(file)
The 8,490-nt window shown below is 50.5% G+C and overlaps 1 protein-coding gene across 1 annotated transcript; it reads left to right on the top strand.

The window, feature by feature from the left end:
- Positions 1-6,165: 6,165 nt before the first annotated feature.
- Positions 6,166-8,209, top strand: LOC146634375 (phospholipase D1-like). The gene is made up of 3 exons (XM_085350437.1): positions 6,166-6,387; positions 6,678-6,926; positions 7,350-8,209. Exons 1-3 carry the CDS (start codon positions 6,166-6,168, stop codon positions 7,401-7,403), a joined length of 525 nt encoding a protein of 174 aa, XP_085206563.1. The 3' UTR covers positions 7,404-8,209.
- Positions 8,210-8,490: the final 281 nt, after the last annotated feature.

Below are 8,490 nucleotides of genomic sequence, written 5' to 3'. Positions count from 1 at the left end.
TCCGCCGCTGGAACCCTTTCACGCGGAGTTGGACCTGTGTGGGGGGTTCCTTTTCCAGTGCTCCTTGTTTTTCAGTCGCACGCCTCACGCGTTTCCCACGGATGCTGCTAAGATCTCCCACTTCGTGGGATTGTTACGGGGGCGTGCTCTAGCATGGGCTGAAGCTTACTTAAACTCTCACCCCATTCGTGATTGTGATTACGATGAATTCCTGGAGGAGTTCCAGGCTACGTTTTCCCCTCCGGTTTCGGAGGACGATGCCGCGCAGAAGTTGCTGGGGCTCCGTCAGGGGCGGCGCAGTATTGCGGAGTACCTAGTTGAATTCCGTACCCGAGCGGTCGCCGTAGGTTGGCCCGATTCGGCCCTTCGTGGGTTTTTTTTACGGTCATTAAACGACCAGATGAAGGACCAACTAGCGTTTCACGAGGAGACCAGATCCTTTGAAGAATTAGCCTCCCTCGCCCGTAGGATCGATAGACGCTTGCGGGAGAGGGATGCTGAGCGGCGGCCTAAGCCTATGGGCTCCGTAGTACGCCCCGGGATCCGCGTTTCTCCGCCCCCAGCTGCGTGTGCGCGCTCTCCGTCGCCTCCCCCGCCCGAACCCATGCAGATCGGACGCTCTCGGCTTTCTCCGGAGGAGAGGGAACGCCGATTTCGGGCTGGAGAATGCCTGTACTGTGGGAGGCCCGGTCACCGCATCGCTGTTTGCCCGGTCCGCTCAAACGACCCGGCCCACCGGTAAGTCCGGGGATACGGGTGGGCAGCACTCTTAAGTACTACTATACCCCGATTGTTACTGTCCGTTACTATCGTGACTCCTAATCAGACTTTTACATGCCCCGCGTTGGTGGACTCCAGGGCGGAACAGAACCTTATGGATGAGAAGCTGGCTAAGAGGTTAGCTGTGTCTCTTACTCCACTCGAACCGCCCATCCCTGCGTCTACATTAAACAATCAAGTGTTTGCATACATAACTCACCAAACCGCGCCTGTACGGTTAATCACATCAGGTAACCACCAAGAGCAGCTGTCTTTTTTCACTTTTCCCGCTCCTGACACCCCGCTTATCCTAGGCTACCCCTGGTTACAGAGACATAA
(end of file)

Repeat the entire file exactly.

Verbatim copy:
The 8,490-nt window shown below is 50.5% G+C and overlaps 1 protein-coding gene across 1 annotated transcript; it reads left to right on the top strand.

The window, feature by feature from the left end:
- Positions 1-6,165: 6,165 nt before the first annotated feature.
- Positions 6,166-8,209, top strand: LOC146634375 (phospholipase D1-like). The gene is made up of 3 exons (XM_085350437.1): positions 6,166-6,387; positions 6,678-6,926; positions 7,350-8,209. Exons 1-3 carry the CDS (start codon positions 6,166-6,168, stop codon positions 7,401-7,403), a joined length of 525 nt encoding a protein of 174 aa, XP_085206563.1. The 3' UTR covers positions 7,404-8,209.
- Positions 8,210-8,490: the final 281 nt, after the last annotated feature.

Below are 8,490 nucleotides of genomic sequence, written 5' to 3'. Positions count from 1 at the left end.
TCCGCCGCTGGAACCCTTTCACGCGGAGTTGGACCTGTGTGGGGGGTTCCTTTTCCAGTGCTCCTTGTTTTTCAGTCGCACGCCTCACGCGTTTCCCACGGATGCTGCTAAGATCTCCCACTTCGTGGGATTGTTACGGGGGCGTGCTCTAGCATGGGCTGAAGCTTACTTAAACTCTCACCCCATTCGTGATTGTGATTACGATGAATTCCTGGAGGAGTTCCAGGCTACGTTTTCCCCTCCGGTTTCGGAGGACGATGCCGCGCAGAAGTTGCTGGGGCTCCGTCAGGGGCGGCGCAGTATTGCGGAGTACCTAGTTGAATTCCGTACCCGAGCGGTCGCCGTAGGTTGGCCCGATTCGGCCCTTCGTGGGTTTTTTTTACGGTCATTAAACGACCAGATGAAGGACCAACTAGCGTTTCACGAGGAGACCAGATCCTTTGAAGAATTAGCCTCCCTCGCCCGTAGGATCGATAGACGCTTGCGGGAGAGGGATGCTGAGCGGCGGCCTAAGCCTATGGGCTCCGTAGTACGCCCCGGGATCCGCGTTTCTCCGCCCCCAGCTGCGTGTGCGCGCTCTCCGTCGCCTCCCCCGCCCGAACCCATGCAGATCGGACGCTCTCGGCTTTCTCCGGAGGAGAGGGAACGCCGATTTCGGGCTGGAGAATGCCTGTACTGTGGGAGGCCCGGTCACCGCATCGCTGTTTGCCCGGTCCGCTCAAACGACCCGGCCCACCGGTAAGTCCGGGGATACGGGTGGGCAGCACTCTTAAGTACTACTATACCCCGATTGTTACTGTCCGTTACTATCGTGACTCCTAATCAGACTTTTACATGCCCCGCGTTGGTGGACTCCAGGGCGGAACAGAACCTTATGGATGAGAAGCTGGCTAAGAGGTTAGCTGTGTCTCTTACTCCACTCGAACCGCCCATCCCTGCGTCTACATTAAACAATCAAGTGTTTGCATACATAACTCACCAAACCGCGCCTGTACGGTTAATCACATCAGGTAACCACCAAGAGCAGCTGTCTTTTTTCACTTTTCCCGCTCCTGACACCCCGCTTATCCTAGGCTACCCCTGGTTACAGAGACATAA